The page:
Fence gap in NECN coverage, Oct. 31, 2014.  More from WCVB below.
Be warned, video surveillance captured girls' screams. 
Thirteen-year-old best friends Kiandra Calderon and Jenaira Fuentes were crossing rail tracks in between their homes and shops, where they bought Halloween costumes.  The court recounted, "For most, if not all, of the ten years during which the defendant [Royal Park, LLC] has owned the property, there have been large holes and gaps in the fence through which adults and children pass on a daily basis in order to reach nearby shopping plazas and the Lawrence High School." On Halloween 2014,Jenaira was struck and killed by an MBTA train.  "Kiandra, who was not struck by the train, tried to perform life saving measures on her friend and then remained close by as rescue personnel unsuccessfully tried to save Jenaira's life."



Kiandra sued on two counts, first, for negligence under the Massachusetts child trespasser statute, and second, for negligent infliction of emotional distress (NIED).  The court recognized that the two claims were essentially the same, because the trespasser statute provided the standard of care for the NIED, and the NIED provided the alleged injury required by the trespasser statute.  According to the pleadings, Kiandra's suffering was so severe that it manifested physically, as NIED claims typically require at minimum, requiring medical treatment for "anxiety, depression, sleeplessness, night terrors, nightmares, diminished appetite and food intake, bouts of extreme anger, behavioral problems at home and school, poor educational performance, and self-harm."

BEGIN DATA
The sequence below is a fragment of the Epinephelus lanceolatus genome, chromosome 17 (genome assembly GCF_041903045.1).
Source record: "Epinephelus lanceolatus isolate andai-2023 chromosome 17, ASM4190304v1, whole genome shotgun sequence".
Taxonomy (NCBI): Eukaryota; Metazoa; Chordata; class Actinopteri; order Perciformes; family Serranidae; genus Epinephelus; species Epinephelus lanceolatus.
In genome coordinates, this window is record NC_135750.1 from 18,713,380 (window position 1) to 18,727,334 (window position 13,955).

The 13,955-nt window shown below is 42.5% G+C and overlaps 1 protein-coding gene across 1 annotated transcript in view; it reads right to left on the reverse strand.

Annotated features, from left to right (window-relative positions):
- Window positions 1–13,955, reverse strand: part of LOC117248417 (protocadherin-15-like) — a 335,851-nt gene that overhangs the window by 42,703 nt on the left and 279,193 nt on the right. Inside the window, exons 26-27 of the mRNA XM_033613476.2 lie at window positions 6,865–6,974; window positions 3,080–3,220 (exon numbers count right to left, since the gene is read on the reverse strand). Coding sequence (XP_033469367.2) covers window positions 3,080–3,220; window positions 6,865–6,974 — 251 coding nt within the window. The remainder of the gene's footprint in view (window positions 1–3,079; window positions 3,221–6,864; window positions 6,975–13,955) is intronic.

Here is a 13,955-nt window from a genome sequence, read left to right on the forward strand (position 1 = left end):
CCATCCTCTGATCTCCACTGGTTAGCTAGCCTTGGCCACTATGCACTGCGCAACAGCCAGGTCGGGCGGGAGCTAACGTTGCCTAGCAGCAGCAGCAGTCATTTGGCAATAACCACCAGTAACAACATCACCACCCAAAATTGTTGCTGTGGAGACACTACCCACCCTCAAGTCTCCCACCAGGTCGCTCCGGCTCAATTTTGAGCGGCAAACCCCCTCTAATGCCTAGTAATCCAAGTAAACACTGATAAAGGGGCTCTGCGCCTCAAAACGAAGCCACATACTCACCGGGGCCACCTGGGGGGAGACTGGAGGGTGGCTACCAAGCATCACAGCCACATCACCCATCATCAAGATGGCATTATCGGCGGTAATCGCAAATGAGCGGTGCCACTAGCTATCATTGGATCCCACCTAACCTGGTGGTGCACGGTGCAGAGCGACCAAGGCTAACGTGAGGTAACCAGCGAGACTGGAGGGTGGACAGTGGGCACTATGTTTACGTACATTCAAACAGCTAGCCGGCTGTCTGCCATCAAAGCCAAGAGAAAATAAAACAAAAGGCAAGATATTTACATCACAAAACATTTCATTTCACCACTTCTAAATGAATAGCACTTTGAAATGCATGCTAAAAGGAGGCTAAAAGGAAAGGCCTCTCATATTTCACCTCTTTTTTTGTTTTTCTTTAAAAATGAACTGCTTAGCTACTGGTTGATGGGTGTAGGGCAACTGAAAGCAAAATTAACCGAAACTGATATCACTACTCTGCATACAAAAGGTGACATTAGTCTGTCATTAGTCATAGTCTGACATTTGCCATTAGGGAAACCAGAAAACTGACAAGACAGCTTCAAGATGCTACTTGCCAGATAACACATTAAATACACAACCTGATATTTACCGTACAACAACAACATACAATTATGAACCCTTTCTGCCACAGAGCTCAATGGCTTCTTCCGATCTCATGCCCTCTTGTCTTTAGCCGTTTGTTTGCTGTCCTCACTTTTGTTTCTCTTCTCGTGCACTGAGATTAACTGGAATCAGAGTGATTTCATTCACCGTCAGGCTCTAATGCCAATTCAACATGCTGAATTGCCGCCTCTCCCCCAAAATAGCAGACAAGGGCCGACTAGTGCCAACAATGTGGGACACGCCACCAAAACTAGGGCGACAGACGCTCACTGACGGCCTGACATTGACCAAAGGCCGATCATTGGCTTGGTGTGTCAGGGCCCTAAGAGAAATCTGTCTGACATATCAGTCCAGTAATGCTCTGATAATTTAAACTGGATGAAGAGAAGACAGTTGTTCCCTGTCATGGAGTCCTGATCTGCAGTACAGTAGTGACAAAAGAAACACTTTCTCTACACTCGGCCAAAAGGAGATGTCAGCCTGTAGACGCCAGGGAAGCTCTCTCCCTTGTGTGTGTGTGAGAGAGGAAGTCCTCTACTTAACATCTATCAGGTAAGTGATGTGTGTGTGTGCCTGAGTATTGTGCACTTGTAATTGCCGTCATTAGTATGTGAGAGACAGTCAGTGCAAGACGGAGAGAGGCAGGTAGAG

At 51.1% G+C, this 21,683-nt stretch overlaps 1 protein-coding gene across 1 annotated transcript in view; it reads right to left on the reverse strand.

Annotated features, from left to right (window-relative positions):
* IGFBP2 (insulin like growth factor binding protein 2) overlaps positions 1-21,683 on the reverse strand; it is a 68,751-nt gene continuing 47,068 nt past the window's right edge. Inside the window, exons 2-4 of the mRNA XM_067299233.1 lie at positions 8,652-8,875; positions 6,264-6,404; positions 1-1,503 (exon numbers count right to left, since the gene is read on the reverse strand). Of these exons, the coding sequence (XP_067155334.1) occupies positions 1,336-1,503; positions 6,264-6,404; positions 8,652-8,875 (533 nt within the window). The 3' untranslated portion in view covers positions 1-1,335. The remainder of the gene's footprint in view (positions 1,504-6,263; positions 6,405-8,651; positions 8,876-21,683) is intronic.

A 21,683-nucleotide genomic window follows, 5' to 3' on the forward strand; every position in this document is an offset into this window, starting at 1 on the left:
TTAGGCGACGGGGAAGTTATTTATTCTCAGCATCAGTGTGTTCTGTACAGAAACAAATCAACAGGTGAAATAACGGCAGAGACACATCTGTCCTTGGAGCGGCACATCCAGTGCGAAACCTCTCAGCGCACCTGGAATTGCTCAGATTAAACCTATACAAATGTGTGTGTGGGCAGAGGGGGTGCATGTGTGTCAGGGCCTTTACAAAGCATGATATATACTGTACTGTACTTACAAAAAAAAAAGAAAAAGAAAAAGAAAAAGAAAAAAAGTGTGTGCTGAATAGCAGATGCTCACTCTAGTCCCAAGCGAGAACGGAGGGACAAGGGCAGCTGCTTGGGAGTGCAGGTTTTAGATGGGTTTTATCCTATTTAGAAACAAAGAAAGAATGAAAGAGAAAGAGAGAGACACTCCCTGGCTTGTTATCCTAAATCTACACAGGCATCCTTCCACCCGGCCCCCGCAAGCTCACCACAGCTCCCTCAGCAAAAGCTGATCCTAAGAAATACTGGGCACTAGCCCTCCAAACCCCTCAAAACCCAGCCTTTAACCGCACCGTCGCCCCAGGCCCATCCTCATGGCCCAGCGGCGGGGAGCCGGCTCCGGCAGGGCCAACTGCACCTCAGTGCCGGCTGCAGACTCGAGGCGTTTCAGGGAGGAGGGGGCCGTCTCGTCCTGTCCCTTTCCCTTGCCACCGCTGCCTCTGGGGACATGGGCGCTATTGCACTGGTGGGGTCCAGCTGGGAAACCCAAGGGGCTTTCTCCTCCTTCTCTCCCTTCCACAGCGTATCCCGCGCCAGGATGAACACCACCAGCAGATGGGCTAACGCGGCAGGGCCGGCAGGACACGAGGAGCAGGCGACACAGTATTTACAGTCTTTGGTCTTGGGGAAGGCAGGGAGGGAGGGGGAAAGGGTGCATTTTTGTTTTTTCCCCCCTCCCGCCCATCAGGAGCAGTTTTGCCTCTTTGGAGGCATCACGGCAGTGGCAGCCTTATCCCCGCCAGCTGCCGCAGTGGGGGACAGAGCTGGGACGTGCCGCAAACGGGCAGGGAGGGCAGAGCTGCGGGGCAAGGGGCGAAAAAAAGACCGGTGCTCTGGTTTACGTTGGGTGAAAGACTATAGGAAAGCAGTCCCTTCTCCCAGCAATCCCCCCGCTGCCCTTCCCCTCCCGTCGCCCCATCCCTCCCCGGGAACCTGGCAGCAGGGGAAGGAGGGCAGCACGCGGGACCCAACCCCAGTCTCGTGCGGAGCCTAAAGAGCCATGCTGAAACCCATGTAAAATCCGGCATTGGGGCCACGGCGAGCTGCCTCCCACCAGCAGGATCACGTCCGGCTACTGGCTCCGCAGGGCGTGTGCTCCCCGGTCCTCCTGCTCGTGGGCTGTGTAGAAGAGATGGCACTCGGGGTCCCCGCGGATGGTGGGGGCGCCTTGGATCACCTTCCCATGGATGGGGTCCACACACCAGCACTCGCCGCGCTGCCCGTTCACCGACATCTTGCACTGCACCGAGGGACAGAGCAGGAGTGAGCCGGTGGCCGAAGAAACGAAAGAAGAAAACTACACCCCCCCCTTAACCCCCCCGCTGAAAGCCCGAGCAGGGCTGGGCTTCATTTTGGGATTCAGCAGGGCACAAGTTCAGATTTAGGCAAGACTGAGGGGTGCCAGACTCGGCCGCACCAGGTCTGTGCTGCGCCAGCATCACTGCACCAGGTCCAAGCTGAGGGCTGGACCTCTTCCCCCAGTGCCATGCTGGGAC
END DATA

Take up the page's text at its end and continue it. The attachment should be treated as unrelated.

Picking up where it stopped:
Even so, NIED claims are typically disallowed in the United States.  Negligence, or foreseeable accident, is regarded as too thin a reed on which to hold a defendant responsible for the merely emotional suffering of another, in the absence of physical injury.  Imagine if every romantic breakup resulted in an NIED lawsuit.  Whatever tort reformers or foreign observers might think, the United States isn't that lawsuit crazy.

There are exceptions, though, to the no-NIED rule.  Massachusetts is among the states that have kept the door open for the occasional compelling theory of NIED, not rejecting the notion outright.  And there are exceptions that are widely accepted.  Courts throughout the states are willing to award NIED recoveries to plaintiffs who were in the "zone of danger" themselves, even if narrowly escaping physical injury, reasoning that the physical threat was sufficient to make emotional distress claims credible and verifiable.  A smaller number of states are willing to award NIED recoveries to a narrow class of bystanders, those who contemporaneously witness physical injury inflicted on a close family member.

Kiandra's counsel tried to bring her within the bystander category by pleading the closeness of the teens' best friendship; the trial court was not moved.  However, the Appeals Court held, the trial court failed to consider Kiandra's own position in the zone of danger.  The girls were walking the tracks together, and just one was struck and killed.  Pending further development of the facts, it looks like Kiandra was in much the same jeopardy as her friend (see the WCVB video above, but be warned, the audio tough to hear).  The court sharply distinguished bystander NIED recovery from zone-of-danger recovery.  In the latter case, the plaintiff is a direct victim of the defendant's negligence, not an indirect sufferer as witness, and need not prove a close family relationship.  The court reversed and remanded for Kiandra to pursue her day in court.